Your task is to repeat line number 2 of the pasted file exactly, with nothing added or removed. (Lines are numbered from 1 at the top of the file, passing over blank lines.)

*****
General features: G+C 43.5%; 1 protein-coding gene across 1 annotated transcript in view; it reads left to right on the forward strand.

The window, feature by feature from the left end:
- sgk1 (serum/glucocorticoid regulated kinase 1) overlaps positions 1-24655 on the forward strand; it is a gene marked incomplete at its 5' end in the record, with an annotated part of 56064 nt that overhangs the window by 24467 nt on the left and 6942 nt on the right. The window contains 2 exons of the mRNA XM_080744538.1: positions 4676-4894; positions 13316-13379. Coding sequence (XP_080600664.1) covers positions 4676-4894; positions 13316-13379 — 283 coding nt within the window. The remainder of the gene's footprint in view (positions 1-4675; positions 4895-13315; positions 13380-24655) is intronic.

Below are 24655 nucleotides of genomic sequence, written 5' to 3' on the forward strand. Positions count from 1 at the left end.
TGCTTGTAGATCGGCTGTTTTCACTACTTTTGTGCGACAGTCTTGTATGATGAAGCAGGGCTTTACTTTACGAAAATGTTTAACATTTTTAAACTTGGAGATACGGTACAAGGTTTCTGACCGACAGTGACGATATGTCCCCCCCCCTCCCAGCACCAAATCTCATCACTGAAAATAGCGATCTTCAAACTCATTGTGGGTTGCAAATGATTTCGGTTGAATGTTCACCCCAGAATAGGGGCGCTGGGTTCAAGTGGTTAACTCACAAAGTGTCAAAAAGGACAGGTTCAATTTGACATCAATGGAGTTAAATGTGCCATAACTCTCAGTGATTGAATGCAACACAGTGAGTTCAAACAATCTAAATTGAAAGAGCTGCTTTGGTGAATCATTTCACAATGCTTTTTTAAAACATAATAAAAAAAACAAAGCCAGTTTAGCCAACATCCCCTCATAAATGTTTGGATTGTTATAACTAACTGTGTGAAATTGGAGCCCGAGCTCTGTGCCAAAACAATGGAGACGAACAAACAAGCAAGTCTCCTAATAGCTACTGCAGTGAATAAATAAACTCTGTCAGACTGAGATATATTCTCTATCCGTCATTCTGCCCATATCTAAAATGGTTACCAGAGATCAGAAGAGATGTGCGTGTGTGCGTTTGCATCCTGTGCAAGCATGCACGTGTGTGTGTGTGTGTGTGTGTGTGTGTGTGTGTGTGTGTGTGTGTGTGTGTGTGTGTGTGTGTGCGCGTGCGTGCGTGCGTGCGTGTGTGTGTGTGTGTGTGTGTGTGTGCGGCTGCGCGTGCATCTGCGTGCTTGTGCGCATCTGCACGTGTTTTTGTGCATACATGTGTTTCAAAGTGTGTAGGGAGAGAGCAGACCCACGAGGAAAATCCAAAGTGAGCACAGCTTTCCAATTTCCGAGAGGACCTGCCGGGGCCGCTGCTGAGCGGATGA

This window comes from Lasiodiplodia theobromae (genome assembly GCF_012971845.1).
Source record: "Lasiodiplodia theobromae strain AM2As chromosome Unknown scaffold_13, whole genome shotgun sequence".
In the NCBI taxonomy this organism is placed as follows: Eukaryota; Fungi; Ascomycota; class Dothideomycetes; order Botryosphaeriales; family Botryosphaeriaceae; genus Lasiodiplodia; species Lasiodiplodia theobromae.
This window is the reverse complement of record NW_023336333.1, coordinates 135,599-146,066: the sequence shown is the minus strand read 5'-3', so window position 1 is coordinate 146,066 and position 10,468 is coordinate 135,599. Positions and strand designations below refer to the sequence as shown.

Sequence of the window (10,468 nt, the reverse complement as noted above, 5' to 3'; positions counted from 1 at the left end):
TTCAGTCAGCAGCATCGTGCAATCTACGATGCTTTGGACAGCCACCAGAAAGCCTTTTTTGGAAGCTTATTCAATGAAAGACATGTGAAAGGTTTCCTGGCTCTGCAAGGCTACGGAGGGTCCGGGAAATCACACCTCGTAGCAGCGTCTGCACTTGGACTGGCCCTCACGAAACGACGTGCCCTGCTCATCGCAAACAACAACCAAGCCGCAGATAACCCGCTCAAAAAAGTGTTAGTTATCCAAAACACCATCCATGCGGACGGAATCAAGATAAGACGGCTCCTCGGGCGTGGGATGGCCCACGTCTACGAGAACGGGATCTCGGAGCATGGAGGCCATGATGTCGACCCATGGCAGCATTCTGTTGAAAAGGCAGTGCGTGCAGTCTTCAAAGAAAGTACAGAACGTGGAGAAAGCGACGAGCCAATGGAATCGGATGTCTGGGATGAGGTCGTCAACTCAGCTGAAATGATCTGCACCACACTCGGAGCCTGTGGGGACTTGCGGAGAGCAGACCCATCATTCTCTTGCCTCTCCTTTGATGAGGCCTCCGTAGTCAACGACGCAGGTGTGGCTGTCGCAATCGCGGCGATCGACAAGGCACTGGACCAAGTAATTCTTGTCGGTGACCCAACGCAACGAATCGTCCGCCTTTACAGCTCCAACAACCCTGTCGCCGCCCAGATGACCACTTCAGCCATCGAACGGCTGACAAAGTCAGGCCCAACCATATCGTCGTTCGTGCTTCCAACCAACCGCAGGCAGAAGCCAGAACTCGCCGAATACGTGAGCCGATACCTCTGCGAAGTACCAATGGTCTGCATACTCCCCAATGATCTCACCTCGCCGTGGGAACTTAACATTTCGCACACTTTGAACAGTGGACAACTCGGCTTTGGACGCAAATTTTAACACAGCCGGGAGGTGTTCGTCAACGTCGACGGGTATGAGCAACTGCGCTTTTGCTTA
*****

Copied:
The window, feature by feature from the left end: